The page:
QUESTION: You are sounding a little jealous.

GOR: I am. In some parts. Like he can get everything he wants. But, I know you can't live like this all your life. Who knows if your parents are going to be there all the time. They might die tonight or tomorrow. Who knows that? I am nearly 16 now and I believe I must be able to live on my own. I don't really mean without them, but without their help as much as I can. I think I am luckier than Ton because my parents trust me. They let me do things I want.

QUESTION: You said that Ton's parents are stricter than yours and that your parents trust you. What else is different?

GOR: I think maybe they don't love me too much. About the right amount. I want to say that they are like my friends sometimes. They understand me. They weren't very angry when they first found out that I smoked. My mum wasn't. My dad didn't say anything he just kept quiet. I think maybe because he understood as he started smoking when he was younger than me. I remember my mum telling me that my dad was worse than me when he was my age. He tried everything including drugs. He was also fighting a lot and had bad grades.

QUESTION: Did you know that before you started taking drugs?

GOR: Yes.

QUESTION: Do you think that knowledge made a difference?

GOR: Maybe, I am not sure.

QUESTION: Do you think it will be easier for you to quit drugs than Ton?

GOR: Yes, I think so. He doesn't have any responsibility. I have more than him because I have been working on my web sites. But, I need to control myself more and concentrate on my work and not play.

QUESTION: But, you are a teenager, this is the time to play and have fun.

GOR: Yes, I know, but I am nearly 16 and I think it is time for me to grow up.

QUESTION: OK. Let's get back to drugs. What else can I or other people do to help you?

GOR: When I am with my friends other people can't help me. Only I can do that. What I can do is be strong. That is the only thing I can do. And, I will try and think about my parents, my work and my future. For sure if I am not strong enough I am going to take drugs. I think I can be strong.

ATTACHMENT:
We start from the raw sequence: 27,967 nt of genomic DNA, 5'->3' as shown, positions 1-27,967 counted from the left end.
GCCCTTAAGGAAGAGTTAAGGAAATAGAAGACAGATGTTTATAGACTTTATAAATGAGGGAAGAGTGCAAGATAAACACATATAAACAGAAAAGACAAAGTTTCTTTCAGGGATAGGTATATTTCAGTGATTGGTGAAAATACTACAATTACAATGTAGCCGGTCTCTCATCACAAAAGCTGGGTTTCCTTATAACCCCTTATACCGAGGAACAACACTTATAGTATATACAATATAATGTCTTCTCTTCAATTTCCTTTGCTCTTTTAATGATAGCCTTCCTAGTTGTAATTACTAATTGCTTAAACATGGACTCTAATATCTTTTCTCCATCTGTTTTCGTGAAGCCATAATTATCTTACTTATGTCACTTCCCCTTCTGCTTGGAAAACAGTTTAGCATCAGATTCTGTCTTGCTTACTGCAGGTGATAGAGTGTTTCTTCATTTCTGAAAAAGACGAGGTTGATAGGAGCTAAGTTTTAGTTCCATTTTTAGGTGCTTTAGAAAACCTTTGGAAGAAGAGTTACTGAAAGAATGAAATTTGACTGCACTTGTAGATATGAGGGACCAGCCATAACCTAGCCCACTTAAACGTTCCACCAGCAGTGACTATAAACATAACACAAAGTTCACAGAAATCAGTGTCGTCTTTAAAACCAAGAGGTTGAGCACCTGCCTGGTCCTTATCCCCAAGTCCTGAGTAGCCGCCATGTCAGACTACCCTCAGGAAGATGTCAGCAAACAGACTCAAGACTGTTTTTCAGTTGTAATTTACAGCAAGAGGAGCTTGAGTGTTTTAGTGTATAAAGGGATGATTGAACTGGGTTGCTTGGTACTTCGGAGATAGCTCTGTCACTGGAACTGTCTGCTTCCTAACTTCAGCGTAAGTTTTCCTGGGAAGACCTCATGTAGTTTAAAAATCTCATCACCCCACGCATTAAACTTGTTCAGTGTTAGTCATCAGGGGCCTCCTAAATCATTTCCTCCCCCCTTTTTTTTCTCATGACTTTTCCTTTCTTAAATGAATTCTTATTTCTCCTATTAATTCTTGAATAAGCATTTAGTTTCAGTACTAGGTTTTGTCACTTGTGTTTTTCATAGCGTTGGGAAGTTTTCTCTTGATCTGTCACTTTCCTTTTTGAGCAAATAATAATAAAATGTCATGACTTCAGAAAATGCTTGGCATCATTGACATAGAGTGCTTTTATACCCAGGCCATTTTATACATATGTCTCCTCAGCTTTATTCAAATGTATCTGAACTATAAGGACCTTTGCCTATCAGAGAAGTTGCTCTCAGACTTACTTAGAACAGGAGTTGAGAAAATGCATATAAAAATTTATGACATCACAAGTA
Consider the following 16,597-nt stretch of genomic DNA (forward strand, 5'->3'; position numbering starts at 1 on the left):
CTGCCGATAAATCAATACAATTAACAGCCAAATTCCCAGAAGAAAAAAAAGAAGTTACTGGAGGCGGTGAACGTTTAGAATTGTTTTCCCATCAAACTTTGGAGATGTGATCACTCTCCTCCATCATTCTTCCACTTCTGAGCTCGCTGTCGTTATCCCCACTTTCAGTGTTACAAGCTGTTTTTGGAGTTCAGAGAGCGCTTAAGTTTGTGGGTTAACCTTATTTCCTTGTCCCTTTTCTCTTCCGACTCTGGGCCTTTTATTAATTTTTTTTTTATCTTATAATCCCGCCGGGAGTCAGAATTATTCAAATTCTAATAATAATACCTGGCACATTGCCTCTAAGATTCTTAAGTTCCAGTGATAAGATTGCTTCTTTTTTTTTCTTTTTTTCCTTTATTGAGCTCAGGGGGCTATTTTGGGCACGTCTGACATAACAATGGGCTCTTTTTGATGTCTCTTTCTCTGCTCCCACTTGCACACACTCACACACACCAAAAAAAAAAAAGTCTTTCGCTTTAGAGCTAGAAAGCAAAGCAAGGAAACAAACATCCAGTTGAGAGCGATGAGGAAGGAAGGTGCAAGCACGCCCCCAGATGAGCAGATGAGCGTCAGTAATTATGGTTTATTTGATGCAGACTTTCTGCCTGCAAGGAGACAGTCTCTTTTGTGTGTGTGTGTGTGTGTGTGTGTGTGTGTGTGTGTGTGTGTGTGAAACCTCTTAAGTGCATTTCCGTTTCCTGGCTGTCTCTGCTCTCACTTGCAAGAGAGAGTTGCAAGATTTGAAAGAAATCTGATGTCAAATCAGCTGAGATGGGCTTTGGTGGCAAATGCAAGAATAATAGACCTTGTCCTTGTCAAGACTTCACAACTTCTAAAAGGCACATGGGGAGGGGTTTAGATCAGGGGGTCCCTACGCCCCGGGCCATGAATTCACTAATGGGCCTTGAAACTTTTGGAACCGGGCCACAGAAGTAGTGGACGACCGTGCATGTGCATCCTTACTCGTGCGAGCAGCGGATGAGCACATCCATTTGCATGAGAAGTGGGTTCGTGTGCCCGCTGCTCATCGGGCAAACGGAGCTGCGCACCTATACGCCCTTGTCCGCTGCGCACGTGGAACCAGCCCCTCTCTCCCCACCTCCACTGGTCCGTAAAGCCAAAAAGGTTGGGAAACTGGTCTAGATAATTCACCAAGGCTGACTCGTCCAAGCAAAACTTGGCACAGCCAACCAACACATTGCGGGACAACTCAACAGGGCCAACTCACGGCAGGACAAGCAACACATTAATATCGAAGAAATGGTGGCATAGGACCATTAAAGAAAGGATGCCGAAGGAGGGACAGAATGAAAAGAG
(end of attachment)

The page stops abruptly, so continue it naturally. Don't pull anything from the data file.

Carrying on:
QUESTION: What else around you can help you stop?

GOR: I saw the adverts on tv and in the newspaper. They sometimes have pictures of people crazy on drugs. They go around killing people and doing bad things.

QUESTION: Did you see that picture in the paper today of a man on drugs that was holding a woman hostage with a knife around her neck?

GOR: Yes. It makes me scared. Scared that I might be like him. I don't want to be like that. I think it is possible if I keep taking drugs. That is why I want to stop. Sometimes I watched the adverts with my family. I felt uncomfortable and embarrassed. If I become like that man in the newspaper what are my parents going to say?

QUESTION: Some of the new anti-drug adverts on tv use pop stars and the slogan "Just say no". What do you think about this advertising campaign?

GOR: I don't think it works that much but it is probably the only thing they can do. Maybe it only works with people who haven't started taking it. I agree with what I see on the adverts and think drugs are bad. But, when I am with friends and in that mood everything changes. We forget everything. I just concentrate on my friends.

QUESTION: So, if this advertising campaign isn't working for people like you on drugs now, what can they do different?

GOR: Maybe show the pictures of people who have gone crazy by using drugs. Show why it is not good and what could happen to you. Say to them, if it is possible, don't even try. Some people who try it and don't like it then that is OK. The people like me who try with their friends and have fun with them, that is not OK.

QUESTION: All right, let's move on to what your school is doing to stop students taking drugs. What exactly have they done so far and is it working?

GOR: There aren't usually posters around the school about drugs. If they put posters up on the boards they just do it for one or two days on special days like World No Smoking Day. Sometimes, a student group at school called "Friends for Friends" do an anti-drug campaign.

QUESTION: Does that work?

GOR: Yes, it made me stop and think because they used a lot of pictures. For example, pictures of people who are very thin and lying on the floor with drugs all around them. It makes me wonder if I am going to be like that in the future. I thought about it a lot when I was looking at the pictures. Just then. But then, when I was with my friends I forgot all about it.

QUESTION: What about your lessons? Do the teachers teach you the dangers of drugs?

GOR: Yes, there is a subject where we learn that stuff. But only one or two lessons a year. I don't really agree with the way they do it. Every teacher always say that drugs are bad but they don't say in what way. They just say it is bad don't try it. If you just say it like that then teenagers won't understand it. You know what teenagers are like. If their teacher says don't try it, is bad, the teenagers are going to want to know why. So they try it. Also, some will just do it because their teachers don't want them to. I think they should explain it clearer.